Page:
- stomach and bowel problems
- difficulty sleeping
- overeating, or loss of appetite.
What are the risk factors for developing a gambling problem?
There are many reasons why a gambling problem may develop. For example, some people develop problems when they try to win back money they have lost, or because they like to be “in the action.” Others have many life stresses and consider gambling a welcome relief.
Various risk factors can contribute to the development of gambling problems or make it more difficult to stop. People are more at risk if they:
- have an early big win (leading to false expectation of future wins)
- have easy access to their preferred form of gambling
- hold mistaken beliefs about the odds of winning
- do not take steps to monitor gambling wins and losses
- have had a recent loss or change, such as divorce, job loss, retirement or death of a loved one
- often feel bored or lonely, or have a history of risk taking or impulsive behaviour
- have financial problems
- have few interests or hobbies, or feel their lives lack direction
- have a history of mental health problems, particularly depression and anxiety
- have been abused or traumatized
- have a parent who also has (or has had) problems with gambling
- have (or have had) problems with alcohol or other drugs, gambling or overspending
- tie their self-esteem to gambling wins or losses.
The more factors that apply, the more likely a person is to develop a gambling problem.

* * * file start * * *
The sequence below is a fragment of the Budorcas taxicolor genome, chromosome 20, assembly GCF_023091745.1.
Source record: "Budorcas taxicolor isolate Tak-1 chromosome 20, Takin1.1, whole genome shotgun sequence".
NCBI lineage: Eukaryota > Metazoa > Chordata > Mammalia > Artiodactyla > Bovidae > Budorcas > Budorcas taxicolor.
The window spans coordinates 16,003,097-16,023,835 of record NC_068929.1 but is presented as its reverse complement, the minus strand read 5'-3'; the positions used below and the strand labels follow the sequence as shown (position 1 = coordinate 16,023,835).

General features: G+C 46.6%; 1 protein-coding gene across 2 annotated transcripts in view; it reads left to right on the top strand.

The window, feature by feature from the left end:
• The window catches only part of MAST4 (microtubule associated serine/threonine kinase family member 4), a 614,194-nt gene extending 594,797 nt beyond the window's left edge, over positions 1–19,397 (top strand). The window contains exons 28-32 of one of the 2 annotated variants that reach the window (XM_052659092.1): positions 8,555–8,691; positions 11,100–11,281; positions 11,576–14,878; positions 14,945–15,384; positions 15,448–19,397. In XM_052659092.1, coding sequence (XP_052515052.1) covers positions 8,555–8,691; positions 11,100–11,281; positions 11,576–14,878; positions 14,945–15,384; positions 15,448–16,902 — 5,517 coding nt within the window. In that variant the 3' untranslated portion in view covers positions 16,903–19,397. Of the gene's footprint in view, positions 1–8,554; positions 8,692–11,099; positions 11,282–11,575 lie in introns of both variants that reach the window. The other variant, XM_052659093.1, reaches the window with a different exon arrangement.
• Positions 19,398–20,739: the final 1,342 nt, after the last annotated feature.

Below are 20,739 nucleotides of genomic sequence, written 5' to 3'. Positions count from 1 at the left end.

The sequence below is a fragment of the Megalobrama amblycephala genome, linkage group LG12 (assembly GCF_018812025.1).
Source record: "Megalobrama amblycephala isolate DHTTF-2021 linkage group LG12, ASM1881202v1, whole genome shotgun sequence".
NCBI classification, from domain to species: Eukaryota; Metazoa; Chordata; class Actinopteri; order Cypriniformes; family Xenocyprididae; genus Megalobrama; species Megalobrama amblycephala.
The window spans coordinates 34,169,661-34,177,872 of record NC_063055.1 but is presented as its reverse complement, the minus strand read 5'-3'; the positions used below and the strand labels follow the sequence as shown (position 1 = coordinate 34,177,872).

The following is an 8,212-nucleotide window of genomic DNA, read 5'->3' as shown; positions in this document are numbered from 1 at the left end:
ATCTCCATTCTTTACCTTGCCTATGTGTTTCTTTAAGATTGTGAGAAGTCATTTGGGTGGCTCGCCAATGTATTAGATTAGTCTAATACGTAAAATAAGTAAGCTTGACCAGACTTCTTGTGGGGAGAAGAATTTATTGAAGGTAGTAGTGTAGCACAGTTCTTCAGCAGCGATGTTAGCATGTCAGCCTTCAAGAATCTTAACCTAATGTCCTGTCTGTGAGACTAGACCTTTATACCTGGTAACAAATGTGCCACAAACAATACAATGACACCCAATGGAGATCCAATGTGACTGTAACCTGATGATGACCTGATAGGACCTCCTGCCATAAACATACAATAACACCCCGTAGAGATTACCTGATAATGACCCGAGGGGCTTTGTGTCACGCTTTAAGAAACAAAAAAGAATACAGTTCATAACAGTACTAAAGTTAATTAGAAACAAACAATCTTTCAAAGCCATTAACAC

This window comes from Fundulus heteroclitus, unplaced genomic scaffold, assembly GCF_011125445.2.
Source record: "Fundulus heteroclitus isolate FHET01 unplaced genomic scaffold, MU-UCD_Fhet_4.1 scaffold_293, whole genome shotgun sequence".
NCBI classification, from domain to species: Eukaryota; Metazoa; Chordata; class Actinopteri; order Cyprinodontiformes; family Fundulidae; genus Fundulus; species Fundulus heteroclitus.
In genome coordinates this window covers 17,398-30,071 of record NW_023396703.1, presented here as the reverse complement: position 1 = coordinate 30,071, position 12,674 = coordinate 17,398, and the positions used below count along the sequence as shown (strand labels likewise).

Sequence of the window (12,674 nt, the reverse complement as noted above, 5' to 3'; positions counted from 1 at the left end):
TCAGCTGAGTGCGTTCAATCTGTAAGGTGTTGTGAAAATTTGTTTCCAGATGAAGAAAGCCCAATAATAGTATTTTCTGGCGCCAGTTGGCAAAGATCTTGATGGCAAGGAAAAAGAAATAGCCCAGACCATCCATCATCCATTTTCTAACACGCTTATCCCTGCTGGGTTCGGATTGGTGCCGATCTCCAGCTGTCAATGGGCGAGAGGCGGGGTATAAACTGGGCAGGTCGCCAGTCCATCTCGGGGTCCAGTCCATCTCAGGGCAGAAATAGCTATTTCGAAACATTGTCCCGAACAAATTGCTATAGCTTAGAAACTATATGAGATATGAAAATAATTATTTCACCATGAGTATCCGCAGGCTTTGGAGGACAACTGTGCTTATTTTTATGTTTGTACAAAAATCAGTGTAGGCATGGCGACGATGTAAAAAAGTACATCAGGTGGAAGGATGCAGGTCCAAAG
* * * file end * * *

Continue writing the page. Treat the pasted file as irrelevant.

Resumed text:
Gambling problems occur along a continuum. These are not discrete categories but possible points along a range of involvement, from not gambling at all to pathological gambling:
- No gambling: Some people never gamble.
- Casual social gambling: Most people gamble casually, buying the occasional raffle or lottery ticket or occasionally visiting a casino for entertainment.
- Serious social gambling: These people play regularly. It is their main form of entertainment, but it does not come before family and work.
- Harmful involvement: These people are experiencing difficulties in their personal, work and social relationships.
- Pathological gambling: For a small but significant number of people, gambling seriously harms all aspects of their lives. People with gambling problems this severe are unable to control the urge to gamble, despite the harm it causes. These people are more likely to use gambling to escape from problems and to get relief from anxiety.
What is the difference between low-risk and harmful gambling?
Not all gambling is a problem. Gambling may be low risk or it may be harmful.
Low-risk gambling means you:
- limit how much time and money you spend gambling
- accept your losses, and don’t try to win them back
- enjoy winning, but know it happened by chance
- balance gambling with other fun activities
- don’t gamble to earn money or pay debts
- don’t gamble when your judgment is impaired by alcohol or other drugs
- never borrow money or use personal investments or family savings to gamble
- don’t gamble to escape from your problems or feelings
- don’t hurt your job, health, finances, reputation or family through your gambling.
Harmful gambling means you have started to:
- lie about your gambling or keep it a secret
- lose track of time and play for longer than you meant to
- feel depressed or angry after gambling
- spend more money than you planned, or more than you can afford
- ignore work and family responsibilities because of gambling
- borrow money or use household money to gamble
- “chase your losses” to try to win back your money
- believe that gambling will pay off in the end
- see gambling as the most important thing in your life
- use gambling to cope with your problems or to avoid things
- have conflicts with family and friends over gambling
- ignore your physical and emotional health because of gambling.
Adapted from problemgambling.ca © 2010 Centre for Addiction and Mental Health